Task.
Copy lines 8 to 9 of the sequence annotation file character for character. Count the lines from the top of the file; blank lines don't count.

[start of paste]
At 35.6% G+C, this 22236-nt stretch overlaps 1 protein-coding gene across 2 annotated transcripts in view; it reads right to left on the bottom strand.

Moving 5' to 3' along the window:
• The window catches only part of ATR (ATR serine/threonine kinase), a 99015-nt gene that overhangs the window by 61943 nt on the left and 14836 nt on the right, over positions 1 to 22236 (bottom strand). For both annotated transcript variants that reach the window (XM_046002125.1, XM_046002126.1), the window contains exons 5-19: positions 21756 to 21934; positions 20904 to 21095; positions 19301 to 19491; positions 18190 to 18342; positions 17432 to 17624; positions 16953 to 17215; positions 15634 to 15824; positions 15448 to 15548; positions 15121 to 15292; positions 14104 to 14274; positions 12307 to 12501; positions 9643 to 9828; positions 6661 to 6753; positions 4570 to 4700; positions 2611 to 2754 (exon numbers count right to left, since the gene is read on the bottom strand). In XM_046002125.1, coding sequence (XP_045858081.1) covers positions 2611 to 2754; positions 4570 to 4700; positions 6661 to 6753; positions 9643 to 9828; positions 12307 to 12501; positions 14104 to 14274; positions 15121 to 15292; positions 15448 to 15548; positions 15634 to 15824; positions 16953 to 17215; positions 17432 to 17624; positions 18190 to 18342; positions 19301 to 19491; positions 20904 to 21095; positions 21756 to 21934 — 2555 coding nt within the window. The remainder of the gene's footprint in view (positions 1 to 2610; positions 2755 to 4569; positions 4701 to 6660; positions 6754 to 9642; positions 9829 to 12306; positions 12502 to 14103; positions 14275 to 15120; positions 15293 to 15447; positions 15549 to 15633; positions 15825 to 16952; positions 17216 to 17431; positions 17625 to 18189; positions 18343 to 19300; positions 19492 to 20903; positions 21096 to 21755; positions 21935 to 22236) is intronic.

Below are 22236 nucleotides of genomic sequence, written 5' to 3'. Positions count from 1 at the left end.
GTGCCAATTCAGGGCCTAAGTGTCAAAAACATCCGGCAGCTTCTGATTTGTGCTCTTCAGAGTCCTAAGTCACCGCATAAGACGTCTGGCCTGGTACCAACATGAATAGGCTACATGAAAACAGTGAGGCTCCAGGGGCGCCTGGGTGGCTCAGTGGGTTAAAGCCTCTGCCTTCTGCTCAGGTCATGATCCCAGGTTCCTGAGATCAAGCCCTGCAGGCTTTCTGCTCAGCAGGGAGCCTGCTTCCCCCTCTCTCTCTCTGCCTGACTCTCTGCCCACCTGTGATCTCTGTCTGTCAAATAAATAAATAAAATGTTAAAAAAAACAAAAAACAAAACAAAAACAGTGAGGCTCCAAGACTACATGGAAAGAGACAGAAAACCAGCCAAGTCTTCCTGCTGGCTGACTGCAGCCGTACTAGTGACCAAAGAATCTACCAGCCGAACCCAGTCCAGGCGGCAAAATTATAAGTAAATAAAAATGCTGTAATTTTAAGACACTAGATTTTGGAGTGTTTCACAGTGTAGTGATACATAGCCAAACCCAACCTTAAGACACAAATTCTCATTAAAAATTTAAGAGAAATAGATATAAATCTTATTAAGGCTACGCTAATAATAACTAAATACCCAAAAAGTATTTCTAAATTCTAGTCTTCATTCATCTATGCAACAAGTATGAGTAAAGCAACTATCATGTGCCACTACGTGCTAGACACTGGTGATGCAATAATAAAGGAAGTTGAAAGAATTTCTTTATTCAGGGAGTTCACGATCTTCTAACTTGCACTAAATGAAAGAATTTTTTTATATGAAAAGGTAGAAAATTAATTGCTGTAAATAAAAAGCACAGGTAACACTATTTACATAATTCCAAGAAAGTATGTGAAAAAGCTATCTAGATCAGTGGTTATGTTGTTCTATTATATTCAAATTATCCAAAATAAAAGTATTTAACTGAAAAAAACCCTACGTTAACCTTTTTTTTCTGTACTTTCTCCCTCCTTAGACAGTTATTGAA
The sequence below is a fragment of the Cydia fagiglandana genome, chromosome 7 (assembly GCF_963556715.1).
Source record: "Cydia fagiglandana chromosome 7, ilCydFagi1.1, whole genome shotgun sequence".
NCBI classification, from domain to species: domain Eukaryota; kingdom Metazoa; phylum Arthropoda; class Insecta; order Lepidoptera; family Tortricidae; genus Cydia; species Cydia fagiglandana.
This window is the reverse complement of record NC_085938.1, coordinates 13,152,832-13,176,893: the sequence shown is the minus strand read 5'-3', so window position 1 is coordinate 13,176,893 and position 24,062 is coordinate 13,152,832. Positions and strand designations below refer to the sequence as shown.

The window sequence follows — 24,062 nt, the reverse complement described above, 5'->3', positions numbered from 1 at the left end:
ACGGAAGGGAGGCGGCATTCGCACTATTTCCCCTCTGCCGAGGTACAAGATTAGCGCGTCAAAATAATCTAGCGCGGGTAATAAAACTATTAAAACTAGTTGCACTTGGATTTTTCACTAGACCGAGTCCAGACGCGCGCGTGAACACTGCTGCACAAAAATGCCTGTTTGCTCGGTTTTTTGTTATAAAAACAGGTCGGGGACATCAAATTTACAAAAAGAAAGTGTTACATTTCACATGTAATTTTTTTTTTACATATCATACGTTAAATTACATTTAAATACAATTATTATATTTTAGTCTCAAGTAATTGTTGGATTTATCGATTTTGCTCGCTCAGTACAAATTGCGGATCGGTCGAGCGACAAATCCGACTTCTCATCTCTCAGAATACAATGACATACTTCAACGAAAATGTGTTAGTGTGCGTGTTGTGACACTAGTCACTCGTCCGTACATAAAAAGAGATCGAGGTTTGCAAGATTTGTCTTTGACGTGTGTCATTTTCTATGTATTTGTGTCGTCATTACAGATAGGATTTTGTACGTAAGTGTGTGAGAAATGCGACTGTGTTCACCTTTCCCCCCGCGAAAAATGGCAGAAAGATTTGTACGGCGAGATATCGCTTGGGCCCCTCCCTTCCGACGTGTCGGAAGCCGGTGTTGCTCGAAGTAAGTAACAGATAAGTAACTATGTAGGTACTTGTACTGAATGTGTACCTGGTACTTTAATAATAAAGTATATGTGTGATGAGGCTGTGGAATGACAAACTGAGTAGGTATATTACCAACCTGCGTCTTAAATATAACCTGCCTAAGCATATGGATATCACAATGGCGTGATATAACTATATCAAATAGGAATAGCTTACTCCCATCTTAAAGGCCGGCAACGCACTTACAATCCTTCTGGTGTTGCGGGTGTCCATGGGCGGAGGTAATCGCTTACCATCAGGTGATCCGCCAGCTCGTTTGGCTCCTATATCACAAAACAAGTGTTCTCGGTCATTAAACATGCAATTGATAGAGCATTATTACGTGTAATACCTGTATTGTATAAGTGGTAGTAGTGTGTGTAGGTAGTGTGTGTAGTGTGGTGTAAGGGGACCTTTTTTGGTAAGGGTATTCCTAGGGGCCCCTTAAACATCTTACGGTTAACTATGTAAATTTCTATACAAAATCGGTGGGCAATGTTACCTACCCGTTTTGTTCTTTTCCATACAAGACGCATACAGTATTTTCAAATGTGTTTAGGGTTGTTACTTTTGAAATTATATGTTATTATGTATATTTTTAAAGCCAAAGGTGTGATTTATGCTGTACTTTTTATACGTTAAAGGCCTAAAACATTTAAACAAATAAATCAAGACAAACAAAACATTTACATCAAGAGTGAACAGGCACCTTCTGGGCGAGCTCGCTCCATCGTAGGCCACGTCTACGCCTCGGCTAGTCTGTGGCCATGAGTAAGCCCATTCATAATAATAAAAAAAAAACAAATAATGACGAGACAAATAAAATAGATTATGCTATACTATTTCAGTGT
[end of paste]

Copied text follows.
NCBI classification, from domain to species: domain Eukaryota; kingdom Metazoa; phylum Arthropoda; class Insecta; order Lepidoptera; family Tortricidae; genus Cydia; species Cydia fagiglandana.
This window is the reverse complement of record NC_085938.1, coordinates 13,152,832-13,176,893: the sequence shown is the minus strand read 5'-3', so window position 1 is coordinate 13,176,893 and position 24,062 is coordinate 13,152,832. Positions and strand designations below refer to the sequence as shown.